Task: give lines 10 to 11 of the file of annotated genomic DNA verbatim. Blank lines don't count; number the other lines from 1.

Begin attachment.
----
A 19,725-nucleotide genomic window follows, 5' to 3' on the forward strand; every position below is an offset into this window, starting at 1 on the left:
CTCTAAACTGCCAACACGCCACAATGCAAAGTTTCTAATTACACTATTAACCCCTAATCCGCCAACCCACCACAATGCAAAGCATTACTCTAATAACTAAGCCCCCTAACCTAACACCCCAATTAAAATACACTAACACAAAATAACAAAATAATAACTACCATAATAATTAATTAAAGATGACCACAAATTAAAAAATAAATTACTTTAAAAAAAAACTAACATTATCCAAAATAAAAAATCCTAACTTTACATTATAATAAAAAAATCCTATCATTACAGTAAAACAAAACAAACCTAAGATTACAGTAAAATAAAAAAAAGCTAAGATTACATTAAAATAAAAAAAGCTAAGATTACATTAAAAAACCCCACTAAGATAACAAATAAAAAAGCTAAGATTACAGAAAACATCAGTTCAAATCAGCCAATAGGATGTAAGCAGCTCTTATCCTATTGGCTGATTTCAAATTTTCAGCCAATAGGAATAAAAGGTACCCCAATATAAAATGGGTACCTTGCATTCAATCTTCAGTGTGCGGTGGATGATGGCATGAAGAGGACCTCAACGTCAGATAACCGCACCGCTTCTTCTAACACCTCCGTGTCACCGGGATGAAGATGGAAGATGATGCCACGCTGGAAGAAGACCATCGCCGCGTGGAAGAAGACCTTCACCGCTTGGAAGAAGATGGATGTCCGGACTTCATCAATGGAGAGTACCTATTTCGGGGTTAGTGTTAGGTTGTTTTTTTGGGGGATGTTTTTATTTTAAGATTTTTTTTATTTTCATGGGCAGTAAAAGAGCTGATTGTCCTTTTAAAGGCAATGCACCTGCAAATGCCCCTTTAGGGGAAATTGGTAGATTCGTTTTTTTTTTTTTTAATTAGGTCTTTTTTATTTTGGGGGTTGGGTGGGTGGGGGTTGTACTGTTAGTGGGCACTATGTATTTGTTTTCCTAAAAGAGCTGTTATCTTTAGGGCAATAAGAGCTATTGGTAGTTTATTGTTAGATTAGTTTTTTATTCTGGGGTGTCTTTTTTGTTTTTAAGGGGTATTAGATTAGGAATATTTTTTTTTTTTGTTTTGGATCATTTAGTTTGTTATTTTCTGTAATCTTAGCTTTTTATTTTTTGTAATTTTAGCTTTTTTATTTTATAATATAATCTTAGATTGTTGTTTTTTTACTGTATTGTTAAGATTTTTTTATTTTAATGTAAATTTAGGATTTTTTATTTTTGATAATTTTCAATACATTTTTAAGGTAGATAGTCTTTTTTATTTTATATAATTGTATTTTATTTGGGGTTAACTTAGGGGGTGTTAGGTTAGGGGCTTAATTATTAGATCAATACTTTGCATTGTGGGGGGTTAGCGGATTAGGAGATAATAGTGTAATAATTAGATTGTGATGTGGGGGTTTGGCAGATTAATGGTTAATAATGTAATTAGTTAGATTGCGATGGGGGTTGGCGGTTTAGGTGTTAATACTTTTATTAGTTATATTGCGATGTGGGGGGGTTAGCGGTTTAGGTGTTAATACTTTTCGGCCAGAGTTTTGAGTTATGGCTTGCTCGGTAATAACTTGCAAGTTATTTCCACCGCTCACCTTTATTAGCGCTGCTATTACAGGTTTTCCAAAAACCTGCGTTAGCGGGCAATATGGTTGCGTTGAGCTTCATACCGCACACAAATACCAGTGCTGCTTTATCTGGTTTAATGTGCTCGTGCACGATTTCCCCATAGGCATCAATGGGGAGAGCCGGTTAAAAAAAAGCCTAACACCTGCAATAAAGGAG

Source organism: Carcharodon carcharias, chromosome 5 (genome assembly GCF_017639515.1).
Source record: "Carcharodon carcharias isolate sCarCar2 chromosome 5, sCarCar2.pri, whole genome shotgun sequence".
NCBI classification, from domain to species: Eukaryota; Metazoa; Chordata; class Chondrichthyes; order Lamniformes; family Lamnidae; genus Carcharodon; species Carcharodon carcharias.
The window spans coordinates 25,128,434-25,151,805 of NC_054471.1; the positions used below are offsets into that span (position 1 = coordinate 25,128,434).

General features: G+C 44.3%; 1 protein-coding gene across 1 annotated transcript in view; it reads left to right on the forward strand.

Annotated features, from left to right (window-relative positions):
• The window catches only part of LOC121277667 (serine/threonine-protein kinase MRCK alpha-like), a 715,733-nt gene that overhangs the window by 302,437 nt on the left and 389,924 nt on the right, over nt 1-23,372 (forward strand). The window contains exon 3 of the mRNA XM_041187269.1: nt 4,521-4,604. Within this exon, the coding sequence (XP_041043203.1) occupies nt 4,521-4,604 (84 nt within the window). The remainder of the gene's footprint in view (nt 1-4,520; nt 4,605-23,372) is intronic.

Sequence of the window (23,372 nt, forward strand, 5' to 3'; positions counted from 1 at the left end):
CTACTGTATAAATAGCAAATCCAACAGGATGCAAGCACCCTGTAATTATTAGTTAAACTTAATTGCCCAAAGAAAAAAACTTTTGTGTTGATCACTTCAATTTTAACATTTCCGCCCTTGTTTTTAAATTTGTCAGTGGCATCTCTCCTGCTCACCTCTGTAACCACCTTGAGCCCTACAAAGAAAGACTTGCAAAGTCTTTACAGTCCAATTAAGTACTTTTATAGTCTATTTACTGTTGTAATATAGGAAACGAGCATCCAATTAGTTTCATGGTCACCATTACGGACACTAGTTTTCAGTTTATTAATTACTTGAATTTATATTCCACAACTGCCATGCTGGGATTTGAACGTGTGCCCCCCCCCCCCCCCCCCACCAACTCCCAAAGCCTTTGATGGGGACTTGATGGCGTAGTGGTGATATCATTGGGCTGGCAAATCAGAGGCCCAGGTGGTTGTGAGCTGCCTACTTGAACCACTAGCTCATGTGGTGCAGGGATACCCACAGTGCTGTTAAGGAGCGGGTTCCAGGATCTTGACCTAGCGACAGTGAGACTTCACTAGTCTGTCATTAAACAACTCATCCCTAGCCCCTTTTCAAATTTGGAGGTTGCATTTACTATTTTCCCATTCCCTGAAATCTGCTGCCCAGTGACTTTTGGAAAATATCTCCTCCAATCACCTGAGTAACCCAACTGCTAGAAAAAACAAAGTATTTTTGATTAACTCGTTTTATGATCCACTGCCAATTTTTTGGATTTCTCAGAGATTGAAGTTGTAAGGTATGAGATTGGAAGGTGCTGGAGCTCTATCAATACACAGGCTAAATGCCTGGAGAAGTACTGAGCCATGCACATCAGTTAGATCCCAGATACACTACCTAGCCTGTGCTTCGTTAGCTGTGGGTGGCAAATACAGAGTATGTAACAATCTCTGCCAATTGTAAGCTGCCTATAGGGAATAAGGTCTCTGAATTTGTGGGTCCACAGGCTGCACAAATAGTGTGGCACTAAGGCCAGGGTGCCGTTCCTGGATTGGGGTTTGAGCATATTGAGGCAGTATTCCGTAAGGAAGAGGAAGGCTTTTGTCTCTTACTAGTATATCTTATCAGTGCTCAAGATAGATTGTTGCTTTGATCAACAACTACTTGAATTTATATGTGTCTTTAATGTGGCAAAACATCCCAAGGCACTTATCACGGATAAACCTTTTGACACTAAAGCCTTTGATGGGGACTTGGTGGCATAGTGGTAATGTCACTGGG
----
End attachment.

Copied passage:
Sequence of the window (23,372 nt, forward strand, 5' to 3'; positions counted from 1 at the left end):
CTACTGTATAAATAGCAAATCCAACAGGATGCAAGCACCCTGTAATTATTAGTTAAACTTAATTGCCCAAAGAAAAAAACTTTTGTGTTGATCACTTCAATTTTAACATTTCCGCCCTTGTTTTTAAATTTGTCAGTGGCATCTCTCCTGCTCACCTCTGTAACCACCTTGAGCCCTACAAAGAAAGACTTGCAAAGTCTTTACAGTCCAATTAAGTACTTTTATAGTCTATTTACTGTTGTAATATAGGAAACGAGCATCCAATTAGTTTCATGGTCACCATTACGGACACTAGTTTTCAGTTTATTAATTACTTGAATTTATATTCCACAACTGCCATGCTGGGATTTGAACGTGTGCCCCCCCCCCCCCCCCCCACCAACTCCCAAAGCCTTTGATGGGGACTTGATGGCGTAGTGGTGATATCATTGGGCTGGCAAATCAGAGGCCCAGGTGGTTGTGAGCTGCCTACTTGAACCACTAGCTCATGTGGTGCAGGGATACCCACAGTGCTGTTAAGGAGCGGGTTCCAGGATCTTGACCTAGCGACAGTGAGACTTCACTAGTCTGTCATTAAACAACTCATCCCTAGCCCCTTTTCAAATTTGGAGGTTGCATTTACTATTTTCCCATTCCCTGAAATCTGCTGCCCAGTGACTTTTGGAAAATATCTCCTCCAATCACCTGAGTAACCCAACTGCTAGAAAAAACAAAGTATTTTTGATTAACTCGTTTTATGATCCACTGCCAATTTTTTGGATTTCTCAGAGATTGAAGTTGTAAGGTATGAGATTGGAAGGTGCTGGAGCTCTATCAATACACAGGCTAAATGCCTGGAGAAGTACTGAGCCATGCACATCAGTTAGATCCCAGATACACTACCTAGCCTGTGCTTCGTTAGCTGTGGGTGGCAAATACAGAGTATGTAACAATCTCTGCCAATTGTAAGCTGCCTATAGGGAATAAGGTCTCTGAATTTGTGGGTCCACAGGCTGCACAAATAGTGTGGCACTAAGGCCAGGGTGCCGTTCCTGGATTGGGGTTTGAGCATATTGAGGCAGTATTCCGTAAGGAAGAGGAAGGCTTTTGTCTCTTACTAGTATATCTTATCAGTGCTCAAGATAGATTGTTGCTTTGATCAACAACTACTTGAATTTATATGTGTCTTTAATGTGGCAAAACATCCCAAGGCACTTATCACGGATAAACCTTTTGACACTAAAGCCTTTGATGGGGACTTGGTGGCATAGTGGTAATGTCACTGGG